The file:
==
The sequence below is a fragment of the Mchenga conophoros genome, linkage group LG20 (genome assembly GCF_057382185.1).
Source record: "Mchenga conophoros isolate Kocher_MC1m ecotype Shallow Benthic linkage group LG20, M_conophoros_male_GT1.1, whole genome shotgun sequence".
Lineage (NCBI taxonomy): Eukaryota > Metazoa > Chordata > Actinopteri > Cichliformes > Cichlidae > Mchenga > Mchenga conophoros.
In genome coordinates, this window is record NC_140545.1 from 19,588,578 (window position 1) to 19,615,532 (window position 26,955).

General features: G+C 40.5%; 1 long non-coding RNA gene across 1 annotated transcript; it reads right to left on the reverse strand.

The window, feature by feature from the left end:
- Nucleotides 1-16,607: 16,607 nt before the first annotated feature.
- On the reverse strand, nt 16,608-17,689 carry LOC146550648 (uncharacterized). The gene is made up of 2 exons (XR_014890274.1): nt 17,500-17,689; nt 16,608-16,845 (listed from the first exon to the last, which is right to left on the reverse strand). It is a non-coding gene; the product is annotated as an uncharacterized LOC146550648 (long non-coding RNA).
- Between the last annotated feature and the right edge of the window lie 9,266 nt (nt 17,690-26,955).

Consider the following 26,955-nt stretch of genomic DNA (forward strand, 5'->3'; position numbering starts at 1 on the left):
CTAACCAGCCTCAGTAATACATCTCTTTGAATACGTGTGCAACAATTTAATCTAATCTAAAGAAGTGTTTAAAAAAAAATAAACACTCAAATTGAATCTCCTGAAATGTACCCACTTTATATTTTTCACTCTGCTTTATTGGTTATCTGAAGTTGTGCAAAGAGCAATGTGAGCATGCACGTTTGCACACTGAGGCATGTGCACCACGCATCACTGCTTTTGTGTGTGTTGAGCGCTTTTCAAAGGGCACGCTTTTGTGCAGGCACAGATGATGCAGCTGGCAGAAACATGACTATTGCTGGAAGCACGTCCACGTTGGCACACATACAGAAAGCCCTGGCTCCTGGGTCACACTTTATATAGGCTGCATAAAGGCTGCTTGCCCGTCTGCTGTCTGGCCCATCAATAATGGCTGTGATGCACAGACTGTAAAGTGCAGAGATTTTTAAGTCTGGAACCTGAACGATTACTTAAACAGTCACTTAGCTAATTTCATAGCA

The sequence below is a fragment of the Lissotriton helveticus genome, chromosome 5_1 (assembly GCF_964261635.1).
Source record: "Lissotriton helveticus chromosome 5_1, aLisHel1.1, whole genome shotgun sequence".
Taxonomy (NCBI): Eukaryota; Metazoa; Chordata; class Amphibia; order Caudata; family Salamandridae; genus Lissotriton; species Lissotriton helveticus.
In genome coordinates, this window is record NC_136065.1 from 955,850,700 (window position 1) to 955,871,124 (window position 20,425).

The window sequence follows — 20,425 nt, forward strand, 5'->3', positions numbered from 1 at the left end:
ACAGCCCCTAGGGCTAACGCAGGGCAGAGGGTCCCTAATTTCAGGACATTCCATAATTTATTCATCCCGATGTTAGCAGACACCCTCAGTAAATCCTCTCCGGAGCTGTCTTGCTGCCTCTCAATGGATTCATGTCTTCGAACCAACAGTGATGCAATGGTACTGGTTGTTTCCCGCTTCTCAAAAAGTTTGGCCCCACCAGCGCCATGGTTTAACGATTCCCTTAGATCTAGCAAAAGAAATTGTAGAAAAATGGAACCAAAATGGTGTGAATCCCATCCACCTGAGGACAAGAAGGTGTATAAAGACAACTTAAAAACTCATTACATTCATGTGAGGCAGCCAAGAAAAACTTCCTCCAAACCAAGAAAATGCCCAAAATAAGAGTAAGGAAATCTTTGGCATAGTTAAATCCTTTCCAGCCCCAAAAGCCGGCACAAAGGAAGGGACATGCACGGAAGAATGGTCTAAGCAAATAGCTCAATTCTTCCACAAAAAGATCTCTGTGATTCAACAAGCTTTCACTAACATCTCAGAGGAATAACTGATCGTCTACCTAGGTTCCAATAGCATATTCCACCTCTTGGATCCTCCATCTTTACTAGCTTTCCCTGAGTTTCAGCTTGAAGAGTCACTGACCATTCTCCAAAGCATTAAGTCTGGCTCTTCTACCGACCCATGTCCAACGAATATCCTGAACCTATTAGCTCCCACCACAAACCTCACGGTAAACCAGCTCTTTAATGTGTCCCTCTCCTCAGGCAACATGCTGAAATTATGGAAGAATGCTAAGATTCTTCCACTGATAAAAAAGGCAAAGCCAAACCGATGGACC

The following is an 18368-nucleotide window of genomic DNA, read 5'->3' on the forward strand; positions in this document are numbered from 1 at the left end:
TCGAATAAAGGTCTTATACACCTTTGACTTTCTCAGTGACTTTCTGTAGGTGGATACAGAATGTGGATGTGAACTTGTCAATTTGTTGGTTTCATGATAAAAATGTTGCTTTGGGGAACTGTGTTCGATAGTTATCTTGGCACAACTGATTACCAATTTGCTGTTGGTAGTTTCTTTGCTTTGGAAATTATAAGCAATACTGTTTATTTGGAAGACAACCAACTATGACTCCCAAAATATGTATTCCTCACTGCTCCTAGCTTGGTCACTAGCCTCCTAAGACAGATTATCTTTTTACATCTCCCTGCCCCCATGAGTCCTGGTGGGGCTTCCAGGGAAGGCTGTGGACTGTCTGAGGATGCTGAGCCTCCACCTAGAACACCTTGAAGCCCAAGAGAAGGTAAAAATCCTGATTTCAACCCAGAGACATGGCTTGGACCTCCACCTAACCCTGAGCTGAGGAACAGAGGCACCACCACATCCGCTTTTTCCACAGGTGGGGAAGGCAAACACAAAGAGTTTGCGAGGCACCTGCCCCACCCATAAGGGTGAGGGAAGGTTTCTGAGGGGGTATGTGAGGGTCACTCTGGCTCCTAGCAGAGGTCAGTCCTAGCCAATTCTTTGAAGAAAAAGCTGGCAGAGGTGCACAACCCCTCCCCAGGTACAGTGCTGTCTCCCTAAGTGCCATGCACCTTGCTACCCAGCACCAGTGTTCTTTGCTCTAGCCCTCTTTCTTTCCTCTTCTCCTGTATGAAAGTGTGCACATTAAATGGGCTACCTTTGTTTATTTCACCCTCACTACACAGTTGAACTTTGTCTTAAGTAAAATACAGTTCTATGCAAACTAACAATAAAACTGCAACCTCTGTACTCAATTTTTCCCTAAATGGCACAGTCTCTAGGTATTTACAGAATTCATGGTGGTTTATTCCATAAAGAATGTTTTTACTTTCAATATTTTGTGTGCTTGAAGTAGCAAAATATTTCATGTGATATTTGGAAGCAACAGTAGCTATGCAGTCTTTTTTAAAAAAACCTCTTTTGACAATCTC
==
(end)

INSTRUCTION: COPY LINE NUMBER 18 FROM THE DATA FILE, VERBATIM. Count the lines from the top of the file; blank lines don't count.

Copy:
The following is an 18368-nucleotide window of genomic DNA, read 5'->3' on the forward strand; positions in this document are numbered from 1 at the left end: